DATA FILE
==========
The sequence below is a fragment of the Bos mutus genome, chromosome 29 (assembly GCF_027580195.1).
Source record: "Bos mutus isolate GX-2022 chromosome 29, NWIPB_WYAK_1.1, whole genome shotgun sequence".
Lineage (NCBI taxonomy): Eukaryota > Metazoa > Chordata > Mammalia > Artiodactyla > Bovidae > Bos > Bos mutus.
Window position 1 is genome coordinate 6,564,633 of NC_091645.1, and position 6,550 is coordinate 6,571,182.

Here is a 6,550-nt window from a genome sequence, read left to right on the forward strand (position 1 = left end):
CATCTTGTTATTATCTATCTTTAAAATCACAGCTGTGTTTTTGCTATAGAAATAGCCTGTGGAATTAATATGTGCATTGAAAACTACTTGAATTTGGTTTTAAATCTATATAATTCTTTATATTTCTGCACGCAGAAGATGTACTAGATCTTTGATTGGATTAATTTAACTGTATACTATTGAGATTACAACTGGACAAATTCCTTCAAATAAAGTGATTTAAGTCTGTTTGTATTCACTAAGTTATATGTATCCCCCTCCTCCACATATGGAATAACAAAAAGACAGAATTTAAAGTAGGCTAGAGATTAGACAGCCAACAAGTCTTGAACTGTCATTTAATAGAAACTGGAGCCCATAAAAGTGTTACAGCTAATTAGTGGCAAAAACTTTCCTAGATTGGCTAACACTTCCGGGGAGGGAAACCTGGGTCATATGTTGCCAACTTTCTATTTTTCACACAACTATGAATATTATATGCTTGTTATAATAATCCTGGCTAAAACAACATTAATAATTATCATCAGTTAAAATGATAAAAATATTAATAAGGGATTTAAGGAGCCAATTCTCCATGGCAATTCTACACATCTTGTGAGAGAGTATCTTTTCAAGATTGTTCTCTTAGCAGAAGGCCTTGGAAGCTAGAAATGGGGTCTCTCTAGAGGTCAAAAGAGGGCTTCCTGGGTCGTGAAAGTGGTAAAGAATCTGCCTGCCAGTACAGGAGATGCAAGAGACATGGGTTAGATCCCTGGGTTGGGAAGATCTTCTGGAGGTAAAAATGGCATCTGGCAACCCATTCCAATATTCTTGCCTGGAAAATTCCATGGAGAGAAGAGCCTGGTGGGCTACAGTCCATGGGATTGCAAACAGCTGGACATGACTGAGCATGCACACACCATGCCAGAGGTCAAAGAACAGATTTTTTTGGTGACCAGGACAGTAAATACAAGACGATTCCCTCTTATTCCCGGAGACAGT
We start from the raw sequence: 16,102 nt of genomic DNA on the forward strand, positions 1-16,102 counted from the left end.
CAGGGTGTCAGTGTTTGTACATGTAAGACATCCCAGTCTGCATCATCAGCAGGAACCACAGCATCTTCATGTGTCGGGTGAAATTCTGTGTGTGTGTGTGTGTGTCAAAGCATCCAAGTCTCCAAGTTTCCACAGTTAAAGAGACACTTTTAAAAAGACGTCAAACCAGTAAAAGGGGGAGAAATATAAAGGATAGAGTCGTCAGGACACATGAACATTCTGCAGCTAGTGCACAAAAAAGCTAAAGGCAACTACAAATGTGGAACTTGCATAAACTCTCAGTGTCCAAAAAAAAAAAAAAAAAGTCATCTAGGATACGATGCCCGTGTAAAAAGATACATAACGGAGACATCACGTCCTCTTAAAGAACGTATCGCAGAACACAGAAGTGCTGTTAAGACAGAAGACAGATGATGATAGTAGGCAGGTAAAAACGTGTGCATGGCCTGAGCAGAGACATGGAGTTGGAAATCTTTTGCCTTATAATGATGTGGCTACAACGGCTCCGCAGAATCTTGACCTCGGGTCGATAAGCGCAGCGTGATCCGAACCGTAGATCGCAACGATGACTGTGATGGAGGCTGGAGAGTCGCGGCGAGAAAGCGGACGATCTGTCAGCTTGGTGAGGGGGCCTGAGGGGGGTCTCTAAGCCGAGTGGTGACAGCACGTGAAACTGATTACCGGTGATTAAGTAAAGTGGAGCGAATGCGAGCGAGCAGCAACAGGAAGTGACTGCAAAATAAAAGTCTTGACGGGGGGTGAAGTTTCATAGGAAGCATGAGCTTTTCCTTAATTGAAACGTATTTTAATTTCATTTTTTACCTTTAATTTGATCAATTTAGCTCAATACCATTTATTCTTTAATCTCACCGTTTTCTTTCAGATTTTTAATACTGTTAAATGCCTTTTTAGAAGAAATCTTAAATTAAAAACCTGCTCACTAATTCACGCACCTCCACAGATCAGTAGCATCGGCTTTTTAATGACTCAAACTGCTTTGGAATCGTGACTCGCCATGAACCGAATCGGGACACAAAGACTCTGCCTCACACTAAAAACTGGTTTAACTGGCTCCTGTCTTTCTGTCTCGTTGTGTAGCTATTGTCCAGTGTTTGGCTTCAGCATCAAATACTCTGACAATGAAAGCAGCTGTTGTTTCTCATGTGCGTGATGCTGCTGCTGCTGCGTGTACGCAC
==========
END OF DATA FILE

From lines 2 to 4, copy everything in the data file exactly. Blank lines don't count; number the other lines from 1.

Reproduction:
Source record: "Bos mutus isolate GX-2022 chromosome 29, NWIPB_WYAK_1.1, whole genome shotgun sequence".
Lineage (NCBI taxonomy): Eukaryota > Metazoa > Chordata > Mammalia > Artiodactyla > Bovidae > Bos > Bos mutus.
Window position 1 is genome coordinate 6,564,633 of NC_091645.1, and position 6,550 is coordinate 6,571,182.